In brief

In brief

  • Intelligent technologies like AI challenge the skillsets of today's workforce, but can also support the "new skilling" needed for growth.
  • AI and Big Data can help create individually tailored learning paths for workers, keeping people agile and business-relevant.
  • Companies should use delivery platforms and content ecosystems to broaden the support and knowledge available to workers.

Today, the average company’s workforce is not able to continuously refresh the knowledge and skill levels needed to capitalize on new business opportunities. This situation threatens to worsen over time. Here’s a different approach: machine learning and artificial intelligence solutions can proactively offer the workforce an entirely new, future-oriented learning experience across devices and channels—one that is customized, personalized, dynamic and predictive.

Being bold with “new skilling” bets

Business leaders know that thriving in the digital age requires them to take on the disruptive forces changing their industry—with speed, confidence and bold new bets. Nothing less than a similarly bold approach to “new skilling” will prepare the workforce to support continuous innovation and growth. New skilling programs should be driven by innovation, aligned with dynamic business objectives and designed to improve business performance.

By adopting a zero-based mindset, leading companies can take a clean-sheet approach to redesigning the learning organization with clear objectives in mind—for example, reducing time to implementation and improving speed to competency. Resources can be shifted from initiatives that aren’t contributing to desired business outcomes, to ones that will.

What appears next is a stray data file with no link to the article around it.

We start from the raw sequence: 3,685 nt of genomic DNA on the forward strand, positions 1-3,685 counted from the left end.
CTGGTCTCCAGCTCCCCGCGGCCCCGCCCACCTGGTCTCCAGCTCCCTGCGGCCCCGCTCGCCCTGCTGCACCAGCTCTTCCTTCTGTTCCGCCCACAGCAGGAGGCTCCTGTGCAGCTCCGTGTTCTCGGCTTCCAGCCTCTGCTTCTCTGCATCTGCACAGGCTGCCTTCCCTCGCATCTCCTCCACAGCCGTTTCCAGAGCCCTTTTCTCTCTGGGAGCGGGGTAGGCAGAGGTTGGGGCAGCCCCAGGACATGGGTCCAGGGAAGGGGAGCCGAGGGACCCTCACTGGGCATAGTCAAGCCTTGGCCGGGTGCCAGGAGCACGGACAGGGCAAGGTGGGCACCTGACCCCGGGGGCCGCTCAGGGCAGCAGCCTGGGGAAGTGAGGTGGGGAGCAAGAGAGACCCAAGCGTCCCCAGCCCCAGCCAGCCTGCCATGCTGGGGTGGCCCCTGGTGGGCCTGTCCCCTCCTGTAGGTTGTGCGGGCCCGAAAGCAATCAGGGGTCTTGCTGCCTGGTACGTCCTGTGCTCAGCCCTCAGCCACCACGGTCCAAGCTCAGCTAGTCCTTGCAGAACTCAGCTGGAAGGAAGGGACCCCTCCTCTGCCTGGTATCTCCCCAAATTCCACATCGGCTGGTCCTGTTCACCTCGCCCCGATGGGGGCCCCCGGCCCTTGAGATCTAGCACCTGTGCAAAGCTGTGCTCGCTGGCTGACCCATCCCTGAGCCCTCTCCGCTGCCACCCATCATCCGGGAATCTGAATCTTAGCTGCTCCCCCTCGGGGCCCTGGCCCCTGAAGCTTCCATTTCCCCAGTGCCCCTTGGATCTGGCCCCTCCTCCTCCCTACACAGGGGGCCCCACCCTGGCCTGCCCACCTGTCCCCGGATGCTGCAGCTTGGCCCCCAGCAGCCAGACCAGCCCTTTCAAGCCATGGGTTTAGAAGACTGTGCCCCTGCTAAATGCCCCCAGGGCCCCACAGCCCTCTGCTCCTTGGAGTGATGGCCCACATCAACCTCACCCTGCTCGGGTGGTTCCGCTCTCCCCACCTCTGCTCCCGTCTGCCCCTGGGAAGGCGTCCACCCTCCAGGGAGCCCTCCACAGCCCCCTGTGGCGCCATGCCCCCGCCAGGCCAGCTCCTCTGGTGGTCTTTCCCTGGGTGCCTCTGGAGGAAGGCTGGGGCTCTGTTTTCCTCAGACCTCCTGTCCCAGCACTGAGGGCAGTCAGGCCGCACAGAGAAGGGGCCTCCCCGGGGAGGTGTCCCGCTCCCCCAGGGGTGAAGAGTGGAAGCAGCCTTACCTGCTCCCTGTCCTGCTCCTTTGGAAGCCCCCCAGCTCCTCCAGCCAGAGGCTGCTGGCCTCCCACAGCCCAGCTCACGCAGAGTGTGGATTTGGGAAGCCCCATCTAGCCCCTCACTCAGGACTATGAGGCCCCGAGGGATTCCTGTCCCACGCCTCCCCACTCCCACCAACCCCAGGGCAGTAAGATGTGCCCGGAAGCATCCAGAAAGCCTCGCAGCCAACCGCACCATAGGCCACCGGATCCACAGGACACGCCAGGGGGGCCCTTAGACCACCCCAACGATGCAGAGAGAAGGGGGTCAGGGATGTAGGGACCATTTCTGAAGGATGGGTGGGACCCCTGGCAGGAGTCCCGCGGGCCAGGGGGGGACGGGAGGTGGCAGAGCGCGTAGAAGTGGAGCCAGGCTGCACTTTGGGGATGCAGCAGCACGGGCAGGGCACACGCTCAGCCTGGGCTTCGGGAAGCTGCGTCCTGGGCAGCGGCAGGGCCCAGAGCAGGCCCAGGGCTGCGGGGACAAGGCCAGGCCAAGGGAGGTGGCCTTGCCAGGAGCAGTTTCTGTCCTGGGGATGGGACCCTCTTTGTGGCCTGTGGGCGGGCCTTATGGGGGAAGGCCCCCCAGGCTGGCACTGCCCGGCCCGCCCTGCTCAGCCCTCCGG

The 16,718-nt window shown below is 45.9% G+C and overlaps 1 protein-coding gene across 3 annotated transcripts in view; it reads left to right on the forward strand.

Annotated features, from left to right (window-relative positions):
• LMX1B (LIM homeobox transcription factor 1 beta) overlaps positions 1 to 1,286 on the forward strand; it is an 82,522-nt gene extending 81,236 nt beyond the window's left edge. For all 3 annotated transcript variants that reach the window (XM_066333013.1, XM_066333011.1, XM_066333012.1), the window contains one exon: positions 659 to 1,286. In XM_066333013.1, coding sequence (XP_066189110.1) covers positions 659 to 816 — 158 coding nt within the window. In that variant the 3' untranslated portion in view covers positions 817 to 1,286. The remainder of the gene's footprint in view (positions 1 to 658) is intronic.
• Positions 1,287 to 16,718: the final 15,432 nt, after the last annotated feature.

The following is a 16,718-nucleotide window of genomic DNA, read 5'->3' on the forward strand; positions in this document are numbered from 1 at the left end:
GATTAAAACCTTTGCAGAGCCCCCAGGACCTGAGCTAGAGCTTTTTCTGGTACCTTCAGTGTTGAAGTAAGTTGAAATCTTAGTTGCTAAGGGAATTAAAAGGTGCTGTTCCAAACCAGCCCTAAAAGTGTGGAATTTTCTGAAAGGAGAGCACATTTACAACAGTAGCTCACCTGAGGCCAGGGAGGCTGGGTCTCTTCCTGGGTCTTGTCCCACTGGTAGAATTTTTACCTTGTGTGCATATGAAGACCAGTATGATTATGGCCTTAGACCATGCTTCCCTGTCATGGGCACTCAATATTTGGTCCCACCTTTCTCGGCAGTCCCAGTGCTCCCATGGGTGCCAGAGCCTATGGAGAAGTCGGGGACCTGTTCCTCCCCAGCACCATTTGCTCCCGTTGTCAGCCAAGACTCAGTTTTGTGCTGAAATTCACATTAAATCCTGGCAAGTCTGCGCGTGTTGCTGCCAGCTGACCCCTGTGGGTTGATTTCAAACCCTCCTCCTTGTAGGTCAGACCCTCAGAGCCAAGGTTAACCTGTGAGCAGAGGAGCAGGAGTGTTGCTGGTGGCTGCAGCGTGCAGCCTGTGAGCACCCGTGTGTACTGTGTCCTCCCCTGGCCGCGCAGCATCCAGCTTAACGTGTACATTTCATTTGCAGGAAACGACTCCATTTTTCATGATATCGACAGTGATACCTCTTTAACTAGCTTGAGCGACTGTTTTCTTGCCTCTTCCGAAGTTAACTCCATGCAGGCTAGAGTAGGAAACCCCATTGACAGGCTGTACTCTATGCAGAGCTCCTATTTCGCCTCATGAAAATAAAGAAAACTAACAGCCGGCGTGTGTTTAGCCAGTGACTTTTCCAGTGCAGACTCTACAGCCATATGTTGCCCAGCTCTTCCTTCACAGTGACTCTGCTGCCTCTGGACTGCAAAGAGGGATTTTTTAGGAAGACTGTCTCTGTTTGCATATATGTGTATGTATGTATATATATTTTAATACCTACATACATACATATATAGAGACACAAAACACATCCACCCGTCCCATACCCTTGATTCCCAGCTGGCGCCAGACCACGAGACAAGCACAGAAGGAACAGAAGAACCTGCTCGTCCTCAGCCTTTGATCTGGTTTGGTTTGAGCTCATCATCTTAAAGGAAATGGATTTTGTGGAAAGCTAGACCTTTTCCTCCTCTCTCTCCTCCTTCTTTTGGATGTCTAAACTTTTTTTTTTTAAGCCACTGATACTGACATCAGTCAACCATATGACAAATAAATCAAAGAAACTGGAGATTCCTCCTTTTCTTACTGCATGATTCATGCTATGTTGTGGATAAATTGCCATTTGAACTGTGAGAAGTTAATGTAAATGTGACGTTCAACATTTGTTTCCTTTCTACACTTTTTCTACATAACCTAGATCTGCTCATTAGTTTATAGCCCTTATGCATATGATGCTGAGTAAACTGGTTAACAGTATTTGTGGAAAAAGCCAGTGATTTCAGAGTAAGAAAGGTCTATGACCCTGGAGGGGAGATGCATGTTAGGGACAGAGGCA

Delivering personalized learning experiences

Companies should reinvent themselves to deliver more personalized employee learning experiences based on roles, job profiles and competency-based assessments. Artificial intelligence and predictive analytics technologies can offer guidance by understanding employee profiles and then matching a person’s situation to available learning.

One caveat: Using employee data for either current or future roles is complicated. Based on our research, about half of organizations’ workforces have concerns about data collection. Responsible leaders will develop their learning programs in a way that builds trust in how data is collected and used, and that focuses on outcomes that benefit employees as well as the business.

Sixty-one percent of workers would be willing to have technology collect data about them and their work in exchange for more customized learning and development opportunities.1

Increasingly, informal learning opportunities—often on mobile devices—will supplant formal, classroom training. According to the “70/20/10” rule for the learner experience, companies should emphasize on-the-go learning, followed by lower percentages of social and formal learning.

A key here is to leverage delivery platforms and content ecosystems to broaden the knowledge and support available to workers, and then machine learning such that your learning systems adapt to the changing needs of workers.

Accenture asked executives what percentage of their workforce will move into new roles requiring substantial reskilling due to the impact of technology.


Of executives said that over 60 percent of their workforce requires substantial reskilling for new roles today.


Of executives said that over 60 percent of their workforce will require substantial reskilling for new roles over the next three years.

Preparing for the future with new skilling

When considering your own new-skilling program, keep the following points in mind:

  • Create individually tailored learning paths using Big Data and analytics.
  • Develop preliminary prototypes and proofs of concept focused on AI-enabled learning.
  • Build trust with employees by using data in an ethical and responsible way.
  • Consider enterprise metrics for evaluating the effectiveness of learning and the workforce of the future.

1 “Putting trust to work: Decoding organizational DNA”, Accenture Strategy, 2019.

About the Authors

Christopher Chu

Managing Director – Accenture Strategy, Talent & Organiza​tion

Tim Good

Senior Managing Director – Talent & Organization, Europe Lead

Francisco Puertas

Managing Director – Accenture Strategy, Talent & Organiza​tion​

Jay Kerr

Senior Manager – Accenture Strategy, Talent & Organization


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